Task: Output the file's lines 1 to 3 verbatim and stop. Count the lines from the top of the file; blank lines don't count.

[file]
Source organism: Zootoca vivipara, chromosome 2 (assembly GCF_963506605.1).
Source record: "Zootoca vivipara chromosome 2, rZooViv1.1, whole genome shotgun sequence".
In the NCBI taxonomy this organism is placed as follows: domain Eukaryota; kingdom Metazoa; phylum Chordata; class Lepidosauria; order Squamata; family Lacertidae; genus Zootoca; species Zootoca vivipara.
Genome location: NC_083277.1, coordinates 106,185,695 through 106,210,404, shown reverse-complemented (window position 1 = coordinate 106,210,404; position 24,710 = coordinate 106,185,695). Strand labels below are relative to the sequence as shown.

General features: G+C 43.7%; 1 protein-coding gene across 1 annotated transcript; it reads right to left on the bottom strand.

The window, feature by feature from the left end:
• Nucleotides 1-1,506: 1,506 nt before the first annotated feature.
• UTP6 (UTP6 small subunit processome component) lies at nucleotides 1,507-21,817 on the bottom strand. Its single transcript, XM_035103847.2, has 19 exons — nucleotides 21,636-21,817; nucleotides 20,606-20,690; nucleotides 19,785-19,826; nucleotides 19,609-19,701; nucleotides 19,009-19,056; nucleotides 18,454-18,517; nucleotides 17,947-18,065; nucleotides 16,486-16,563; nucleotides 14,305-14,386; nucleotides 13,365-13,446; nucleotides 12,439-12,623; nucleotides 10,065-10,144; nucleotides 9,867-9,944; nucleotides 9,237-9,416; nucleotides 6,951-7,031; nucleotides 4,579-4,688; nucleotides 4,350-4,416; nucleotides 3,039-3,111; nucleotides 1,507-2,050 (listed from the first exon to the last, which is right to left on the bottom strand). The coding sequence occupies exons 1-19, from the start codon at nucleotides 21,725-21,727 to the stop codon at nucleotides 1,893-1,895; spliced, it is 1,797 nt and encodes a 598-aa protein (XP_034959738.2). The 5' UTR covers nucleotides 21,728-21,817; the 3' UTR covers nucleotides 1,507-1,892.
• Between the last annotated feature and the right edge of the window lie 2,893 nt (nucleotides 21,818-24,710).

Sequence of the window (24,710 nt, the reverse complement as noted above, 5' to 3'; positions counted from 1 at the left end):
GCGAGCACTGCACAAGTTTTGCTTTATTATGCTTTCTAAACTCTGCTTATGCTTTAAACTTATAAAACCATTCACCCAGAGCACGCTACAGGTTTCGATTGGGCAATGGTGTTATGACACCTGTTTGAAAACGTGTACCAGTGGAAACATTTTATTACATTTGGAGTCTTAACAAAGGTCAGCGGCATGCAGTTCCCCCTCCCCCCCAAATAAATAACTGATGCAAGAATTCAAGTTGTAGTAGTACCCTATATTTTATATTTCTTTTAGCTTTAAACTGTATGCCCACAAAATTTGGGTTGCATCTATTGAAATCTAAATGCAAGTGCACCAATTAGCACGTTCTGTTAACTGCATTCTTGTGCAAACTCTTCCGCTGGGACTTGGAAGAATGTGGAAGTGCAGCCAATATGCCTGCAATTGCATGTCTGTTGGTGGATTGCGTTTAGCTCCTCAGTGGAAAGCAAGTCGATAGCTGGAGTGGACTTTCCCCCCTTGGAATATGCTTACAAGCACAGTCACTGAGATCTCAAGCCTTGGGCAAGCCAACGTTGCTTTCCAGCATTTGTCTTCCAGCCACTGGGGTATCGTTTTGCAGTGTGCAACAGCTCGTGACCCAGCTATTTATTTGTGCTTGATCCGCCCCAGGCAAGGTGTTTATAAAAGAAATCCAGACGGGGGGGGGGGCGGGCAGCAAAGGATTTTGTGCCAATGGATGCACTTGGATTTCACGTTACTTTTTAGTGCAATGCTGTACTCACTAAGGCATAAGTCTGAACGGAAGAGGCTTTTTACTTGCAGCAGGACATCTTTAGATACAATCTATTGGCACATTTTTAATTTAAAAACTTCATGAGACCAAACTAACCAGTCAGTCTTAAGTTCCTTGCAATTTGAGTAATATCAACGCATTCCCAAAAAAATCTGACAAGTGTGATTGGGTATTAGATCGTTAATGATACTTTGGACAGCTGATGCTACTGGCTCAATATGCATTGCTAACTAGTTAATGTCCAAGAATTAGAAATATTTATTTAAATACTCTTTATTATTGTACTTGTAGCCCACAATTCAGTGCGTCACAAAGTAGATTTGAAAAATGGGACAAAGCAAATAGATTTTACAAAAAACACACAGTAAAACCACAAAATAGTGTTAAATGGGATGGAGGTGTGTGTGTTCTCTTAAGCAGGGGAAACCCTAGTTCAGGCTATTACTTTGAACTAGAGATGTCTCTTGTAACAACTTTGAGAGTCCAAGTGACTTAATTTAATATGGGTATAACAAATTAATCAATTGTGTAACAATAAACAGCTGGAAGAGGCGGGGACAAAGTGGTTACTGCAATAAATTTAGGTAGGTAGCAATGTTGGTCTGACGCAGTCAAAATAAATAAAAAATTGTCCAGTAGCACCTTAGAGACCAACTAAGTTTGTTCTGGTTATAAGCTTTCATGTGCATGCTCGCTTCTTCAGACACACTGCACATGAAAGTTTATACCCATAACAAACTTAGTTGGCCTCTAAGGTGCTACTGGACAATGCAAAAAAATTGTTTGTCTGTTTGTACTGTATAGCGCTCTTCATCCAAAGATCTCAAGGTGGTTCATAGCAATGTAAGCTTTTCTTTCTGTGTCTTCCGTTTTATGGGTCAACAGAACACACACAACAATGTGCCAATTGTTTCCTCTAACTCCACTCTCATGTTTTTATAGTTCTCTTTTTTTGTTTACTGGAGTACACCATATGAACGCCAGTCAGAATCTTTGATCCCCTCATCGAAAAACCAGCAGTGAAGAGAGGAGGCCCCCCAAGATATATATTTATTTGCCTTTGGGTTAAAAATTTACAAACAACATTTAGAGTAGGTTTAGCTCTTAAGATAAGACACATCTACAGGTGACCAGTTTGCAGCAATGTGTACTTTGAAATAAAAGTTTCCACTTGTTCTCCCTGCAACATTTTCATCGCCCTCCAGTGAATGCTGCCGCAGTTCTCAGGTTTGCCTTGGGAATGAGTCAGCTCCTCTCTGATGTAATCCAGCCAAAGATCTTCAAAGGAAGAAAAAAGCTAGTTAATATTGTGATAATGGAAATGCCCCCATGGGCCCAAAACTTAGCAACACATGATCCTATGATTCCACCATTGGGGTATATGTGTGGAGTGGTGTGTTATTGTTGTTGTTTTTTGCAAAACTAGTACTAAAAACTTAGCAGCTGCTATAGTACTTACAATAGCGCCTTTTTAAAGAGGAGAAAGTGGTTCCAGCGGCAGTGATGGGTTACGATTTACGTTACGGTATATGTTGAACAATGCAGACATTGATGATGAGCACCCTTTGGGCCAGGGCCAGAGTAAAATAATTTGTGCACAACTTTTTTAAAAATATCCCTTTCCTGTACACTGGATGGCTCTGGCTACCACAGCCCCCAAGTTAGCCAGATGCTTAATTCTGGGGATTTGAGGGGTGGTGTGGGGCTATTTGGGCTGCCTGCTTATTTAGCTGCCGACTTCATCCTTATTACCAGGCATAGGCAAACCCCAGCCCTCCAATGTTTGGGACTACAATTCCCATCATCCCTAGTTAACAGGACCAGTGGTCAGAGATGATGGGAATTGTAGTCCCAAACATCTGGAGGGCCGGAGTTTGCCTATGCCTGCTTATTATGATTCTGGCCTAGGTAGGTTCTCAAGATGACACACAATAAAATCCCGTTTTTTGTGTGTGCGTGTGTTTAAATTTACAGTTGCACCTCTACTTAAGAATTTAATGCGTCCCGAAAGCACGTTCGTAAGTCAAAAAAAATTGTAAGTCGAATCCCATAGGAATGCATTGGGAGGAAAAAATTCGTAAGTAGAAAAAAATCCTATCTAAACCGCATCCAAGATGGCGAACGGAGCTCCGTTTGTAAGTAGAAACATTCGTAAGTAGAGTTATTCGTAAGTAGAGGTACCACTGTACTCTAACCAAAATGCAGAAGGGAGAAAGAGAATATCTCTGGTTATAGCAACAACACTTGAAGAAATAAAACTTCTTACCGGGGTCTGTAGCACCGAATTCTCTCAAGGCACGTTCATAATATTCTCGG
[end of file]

Source organism: Zootoca vivipara, chromosome 2 (assembly GCF_963506605.1).
Source record: "Zootoca vivipara chromosome 2, rZooViv1.1, whole genome shotgun sequence".
In the NCBI taxonomy this organism is placed as follows: domain Eukaryota; kingdom Metazoa; phylum Chordata; class Lepidosauria; order Squamata; family Lacertidae; genus Zootoca; species Zootoca vivipara.